Fossil fuels cost the earth

Both Holyrood and Westminster remain committed to the maximum economic extraction of oil and gas from the North Sea. The big energy companies are making billions in extra profits out of the crisis.  North Sea oil and gas operates under a regime of very low taxation.  With prices high companies will be doubling down on plans to open new gas fields.  If this happens there is no chance of meeting the reductions in greenhouse gas emissions that are essential.  We argue that there are two essential steps.  The first is to protect all those who are in fuel poverty and stop more people joining them.  A windfall tax on profiteers will help with this but should not be mistaken for a long-term solution – and the scale of the problem is so large that it requires significant redistribution with higher taxes on the rich and much more support for the poor.  These are necessary short-term steps to prevent large scale misery, deprivation and increased winter deaths.  But a secure future for us all rests on gas being taken out of the market, with North Sea and North Atlantic oil and gas taken into public ownership and control.  With public control it then becomes possible to plan for the phase out of fossil fuels from the North Sea.  In the process we cut greenhouse gas emissions and replace expensive gas heating by cheaper renewables.  The interests of working people and the need to protect the planet are aligned.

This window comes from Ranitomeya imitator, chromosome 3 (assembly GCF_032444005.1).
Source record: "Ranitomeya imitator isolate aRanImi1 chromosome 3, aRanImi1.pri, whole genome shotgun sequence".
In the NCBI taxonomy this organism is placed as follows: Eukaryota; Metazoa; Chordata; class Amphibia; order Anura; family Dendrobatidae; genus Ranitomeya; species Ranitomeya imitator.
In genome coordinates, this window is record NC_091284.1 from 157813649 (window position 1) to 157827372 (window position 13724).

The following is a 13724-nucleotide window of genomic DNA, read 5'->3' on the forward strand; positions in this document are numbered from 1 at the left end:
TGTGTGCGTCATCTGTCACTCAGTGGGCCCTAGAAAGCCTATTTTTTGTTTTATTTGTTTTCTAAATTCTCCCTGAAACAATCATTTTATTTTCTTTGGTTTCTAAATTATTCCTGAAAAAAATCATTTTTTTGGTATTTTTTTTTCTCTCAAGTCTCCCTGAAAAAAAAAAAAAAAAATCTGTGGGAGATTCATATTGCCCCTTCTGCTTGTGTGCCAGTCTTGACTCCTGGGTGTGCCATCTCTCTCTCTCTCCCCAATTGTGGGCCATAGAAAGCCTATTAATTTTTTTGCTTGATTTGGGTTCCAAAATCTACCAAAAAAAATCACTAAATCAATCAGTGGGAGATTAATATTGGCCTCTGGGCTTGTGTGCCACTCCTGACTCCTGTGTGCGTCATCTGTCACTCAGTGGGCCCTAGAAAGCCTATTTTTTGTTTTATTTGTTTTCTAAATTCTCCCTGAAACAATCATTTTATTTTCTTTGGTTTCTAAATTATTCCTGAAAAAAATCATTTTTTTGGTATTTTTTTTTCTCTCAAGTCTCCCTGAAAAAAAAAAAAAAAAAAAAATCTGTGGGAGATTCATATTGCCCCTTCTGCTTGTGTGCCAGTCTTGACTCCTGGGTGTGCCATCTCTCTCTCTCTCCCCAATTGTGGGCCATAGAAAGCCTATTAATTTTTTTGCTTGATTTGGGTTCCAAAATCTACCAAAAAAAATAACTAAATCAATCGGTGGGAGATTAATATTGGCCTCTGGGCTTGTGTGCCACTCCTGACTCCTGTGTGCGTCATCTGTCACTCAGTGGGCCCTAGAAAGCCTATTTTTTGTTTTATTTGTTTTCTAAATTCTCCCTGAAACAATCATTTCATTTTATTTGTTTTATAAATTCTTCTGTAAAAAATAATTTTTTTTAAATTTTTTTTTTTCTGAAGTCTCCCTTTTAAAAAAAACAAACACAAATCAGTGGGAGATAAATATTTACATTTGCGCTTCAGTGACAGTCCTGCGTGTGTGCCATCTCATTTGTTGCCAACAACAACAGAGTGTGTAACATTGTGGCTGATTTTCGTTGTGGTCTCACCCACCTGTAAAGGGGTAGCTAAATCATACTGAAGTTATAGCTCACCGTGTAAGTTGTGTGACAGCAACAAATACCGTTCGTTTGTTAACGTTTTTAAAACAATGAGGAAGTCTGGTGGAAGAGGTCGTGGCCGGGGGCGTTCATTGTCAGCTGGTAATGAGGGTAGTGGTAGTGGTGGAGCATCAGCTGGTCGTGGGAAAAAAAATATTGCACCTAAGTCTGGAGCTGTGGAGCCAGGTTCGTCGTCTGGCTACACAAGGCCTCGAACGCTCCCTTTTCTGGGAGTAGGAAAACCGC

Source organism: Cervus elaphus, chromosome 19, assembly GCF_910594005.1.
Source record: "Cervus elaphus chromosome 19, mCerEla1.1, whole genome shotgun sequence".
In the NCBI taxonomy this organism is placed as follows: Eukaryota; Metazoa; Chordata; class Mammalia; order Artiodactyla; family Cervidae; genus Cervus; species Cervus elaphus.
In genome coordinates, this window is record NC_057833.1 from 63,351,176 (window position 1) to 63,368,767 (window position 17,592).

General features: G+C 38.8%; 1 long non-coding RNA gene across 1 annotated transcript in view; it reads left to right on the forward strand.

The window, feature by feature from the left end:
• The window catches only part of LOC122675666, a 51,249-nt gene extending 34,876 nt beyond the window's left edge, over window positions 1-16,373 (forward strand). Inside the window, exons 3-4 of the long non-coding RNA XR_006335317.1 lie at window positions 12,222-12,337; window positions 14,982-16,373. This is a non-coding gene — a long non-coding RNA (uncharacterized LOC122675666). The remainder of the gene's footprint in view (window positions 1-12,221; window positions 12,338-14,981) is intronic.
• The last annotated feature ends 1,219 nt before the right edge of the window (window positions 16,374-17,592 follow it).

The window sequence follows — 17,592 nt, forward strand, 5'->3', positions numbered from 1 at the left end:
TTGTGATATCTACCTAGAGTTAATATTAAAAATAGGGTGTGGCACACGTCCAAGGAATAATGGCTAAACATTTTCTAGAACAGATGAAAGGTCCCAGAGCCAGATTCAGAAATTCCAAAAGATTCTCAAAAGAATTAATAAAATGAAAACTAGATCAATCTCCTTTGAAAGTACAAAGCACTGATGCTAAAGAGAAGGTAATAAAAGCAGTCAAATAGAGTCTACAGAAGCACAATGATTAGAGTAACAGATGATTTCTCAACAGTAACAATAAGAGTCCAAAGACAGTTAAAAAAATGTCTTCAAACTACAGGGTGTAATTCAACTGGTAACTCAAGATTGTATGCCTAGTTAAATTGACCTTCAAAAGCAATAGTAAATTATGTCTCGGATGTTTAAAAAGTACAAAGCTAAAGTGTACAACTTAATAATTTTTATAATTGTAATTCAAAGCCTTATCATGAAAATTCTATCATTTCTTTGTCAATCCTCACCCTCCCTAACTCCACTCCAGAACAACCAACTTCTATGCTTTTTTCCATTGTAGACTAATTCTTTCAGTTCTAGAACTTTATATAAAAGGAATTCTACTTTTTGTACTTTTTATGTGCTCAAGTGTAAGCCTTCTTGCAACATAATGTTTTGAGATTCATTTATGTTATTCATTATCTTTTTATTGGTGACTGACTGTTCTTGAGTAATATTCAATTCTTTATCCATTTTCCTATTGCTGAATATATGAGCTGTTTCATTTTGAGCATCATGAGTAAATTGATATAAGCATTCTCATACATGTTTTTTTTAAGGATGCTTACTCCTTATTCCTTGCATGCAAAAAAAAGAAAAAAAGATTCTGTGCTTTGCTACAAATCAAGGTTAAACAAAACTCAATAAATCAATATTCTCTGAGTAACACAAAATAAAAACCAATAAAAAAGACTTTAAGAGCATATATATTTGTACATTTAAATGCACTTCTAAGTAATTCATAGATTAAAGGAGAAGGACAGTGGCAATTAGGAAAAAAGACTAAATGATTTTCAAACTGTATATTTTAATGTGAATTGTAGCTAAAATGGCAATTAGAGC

A mass insulation campaign